#6 Marcus Herbert

Herbert donned the long sleeves and found plenty of it in the wet, showing clean hands at ground level and being able to shovel out passes to teammates on the outside. He had some more time in the first half where he was able to spread and win a few uncontested marks, and whilst his kicking under pressure was a bit rushed, he used it well with time on his side. Herbert had a nice passage of play in the third term where he dribbled a kick out of the defensive stoppage and then ran hard to win the next possession via hand, before distributing to a teammate. His clean flick out of a stoppage to an open runner early in the fourth, and his hard ball get to aide in Hobbs’ goal meant he had an influence on the game.

#13 Sam Breuer

Set the tone with Hobbs early, going in for a fierce tackle and then getting the ball away to a teammate, and went on to have an impressive game. Winning a match-high 35 disposals, Breuer covered the ground well and kicked a remarkable thumping goal from the wing. By the wing, that’s centre wing, where an open goalsquare saw it bounce home and in early in the first term. Throughout the match Breuer worked hard for his touches, showing good hands in the wet, spreading well and applying immense defensive pressure. He had a poor turnover in the second term trying to cross from the middle to half-forward, but otherwise was able to impact going forward.

#14 Jamieson Ballantyne

Rotating through the midfield, Ballantyne had a few nice moments throughout the match, which included a release handball to Breuer for that long goal, and then showing some nice toe of his own to burst away from an opponent at half-forward. The right footer showed he can kick off his left as well, and predominantly looked to open up the play by hand or with a short kick, finishing off with a good goal from an uncontested mark 20m out in the final term. He then produced a well-weighted kick to Josh Gibcus up forward, but the usual defender missed to the left.

Murray Bushrangers:

#8 Zavier Maher

Maher provided some experience and stoppage nous around the contest, able to win the ball in close and use his elite sidestep to get himself out of trouble. A few times he was a little fumbly, such as dropping a mark on the wing then unable to gather quickly, though he redeemed himself with some great second efforts. He read the taps at the stoppages well, and took a strong contested juggling mark late in the game at half-back. Maher had a flying snap on goal in the second term, but it did not swing enough and missed to the left.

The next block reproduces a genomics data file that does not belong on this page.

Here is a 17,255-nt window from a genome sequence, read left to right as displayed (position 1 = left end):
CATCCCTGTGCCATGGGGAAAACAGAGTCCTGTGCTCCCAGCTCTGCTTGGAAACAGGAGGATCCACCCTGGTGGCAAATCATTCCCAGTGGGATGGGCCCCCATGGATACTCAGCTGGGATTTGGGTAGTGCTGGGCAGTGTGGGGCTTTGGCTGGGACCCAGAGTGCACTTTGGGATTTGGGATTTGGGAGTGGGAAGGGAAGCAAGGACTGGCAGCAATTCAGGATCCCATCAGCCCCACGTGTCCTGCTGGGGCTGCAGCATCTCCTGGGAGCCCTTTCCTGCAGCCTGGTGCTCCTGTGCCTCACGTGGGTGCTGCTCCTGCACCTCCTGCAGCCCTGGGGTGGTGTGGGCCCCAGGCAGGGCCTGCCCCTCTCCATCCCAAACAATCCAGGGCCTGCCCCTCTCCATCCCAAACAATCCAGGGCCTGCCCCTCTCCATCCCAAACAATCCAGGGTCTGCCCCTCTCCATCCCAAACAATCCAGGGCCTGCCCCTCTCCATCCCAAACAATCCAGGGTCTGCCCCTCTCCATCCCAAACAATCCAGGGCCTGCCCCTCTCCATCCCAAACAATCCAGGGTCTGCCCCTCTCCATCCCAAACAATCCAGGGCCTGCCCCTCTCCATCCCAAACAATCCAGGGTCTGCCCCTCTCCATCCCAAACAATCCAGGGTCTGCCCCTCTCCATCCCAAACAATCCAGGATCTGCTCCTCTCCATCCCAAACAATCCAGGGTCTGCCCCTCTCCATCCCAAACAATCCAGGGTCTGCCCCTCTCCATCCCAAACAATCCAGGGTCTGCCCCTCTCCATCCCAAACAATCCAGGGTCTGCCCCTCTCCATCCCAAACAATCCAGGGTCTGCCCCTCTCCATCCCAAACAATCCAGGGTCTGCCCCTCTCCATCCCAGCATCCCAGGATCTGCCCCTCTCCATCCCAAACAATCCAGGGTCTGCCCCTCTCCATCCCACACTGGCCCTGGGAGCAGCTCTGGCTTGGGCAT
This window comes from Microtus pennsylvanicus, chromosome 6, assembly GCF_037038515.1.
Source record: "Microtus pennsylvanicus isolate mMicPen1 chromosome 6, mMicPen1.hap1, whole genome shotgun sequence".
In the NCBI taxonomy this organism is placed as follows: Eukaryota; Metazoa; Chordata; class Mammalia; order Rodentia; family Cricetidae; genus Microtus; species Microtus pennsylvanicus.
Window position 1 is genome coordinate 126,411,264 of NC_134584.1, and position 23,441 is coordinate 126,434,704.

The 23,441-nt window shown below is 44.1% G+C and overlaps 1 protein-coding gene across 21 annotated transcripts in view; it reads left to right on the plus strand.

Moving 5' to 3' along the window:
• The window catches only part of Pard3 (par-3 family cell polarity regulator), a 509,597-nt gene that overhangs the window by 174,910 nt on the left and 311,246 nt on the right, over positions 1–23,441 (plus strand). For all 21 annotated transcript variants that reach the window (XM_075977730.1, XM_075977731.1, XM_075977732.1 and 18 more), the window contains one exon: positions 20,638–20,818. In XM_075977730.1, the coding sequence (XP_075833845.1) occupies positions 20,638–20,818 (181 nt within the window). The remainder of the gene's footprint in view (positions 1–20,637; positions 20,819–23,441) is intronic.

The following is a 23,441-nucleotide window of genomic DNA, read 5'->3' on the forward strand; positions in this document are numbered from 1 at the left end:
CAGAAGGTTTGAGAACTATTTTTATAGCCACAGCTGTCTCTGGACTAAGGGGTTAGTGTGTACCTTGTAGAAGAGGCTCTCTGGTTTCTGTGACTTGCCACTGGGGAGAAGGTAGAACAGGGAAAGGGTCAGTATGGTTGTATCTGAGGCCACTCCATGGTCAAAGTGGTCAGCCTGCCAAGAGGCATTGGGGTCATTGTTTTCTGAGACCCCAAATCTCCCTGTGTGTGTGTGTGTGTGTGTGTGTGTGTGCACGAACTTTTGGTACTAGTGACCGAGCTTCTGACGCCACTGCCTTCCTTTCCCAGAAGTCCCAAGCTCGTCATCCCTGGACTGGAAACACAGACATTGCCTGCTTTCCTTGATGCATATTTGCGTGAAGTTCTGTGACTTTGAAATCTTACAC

#9 Kade Chalcraft

Started strongly with a gather from the stoppage, and got back in defence to help out not long after to clear the ball to half-back and move it on quickly. Playing on-ball, Chalcraft used his stronger frame to frame in and protect the ball when required, lay a big tackle or shovel it out to the outside. Chalcraft had a flying shot from 50m out under pressure just drifted it to the left early in the second term. At one stage in the second quarter, he was tackled by multiple opponents then still shovelled it out showing great strength.

#52 Tom Bracher

Playing on the last line, Bracher provided some good run and carry out of defence to be one of the best Murray players on the day. He read the ball in flight consistently and then was able to run off and receive the handball when he was not marking it. He timed his marking attempts well, and when he had to spoil, using the ball well by foot coming out of defence. He had a big opening term and took a couple of intercept marks in the opening half, tasked with the kickout duties for the Bushrangers on the day. He took some risky passes at times but was able to open the game up through the middle or via a switch, nailing the short harp attempts to his teammates in the back half more often than not.

SANDRINGHAM DRAGONS 12.11 (83) def. EASTERN RANGES 5.5 (35)

By: Ed Pascoe

Sandringham Dragons:

#6 Blake Howes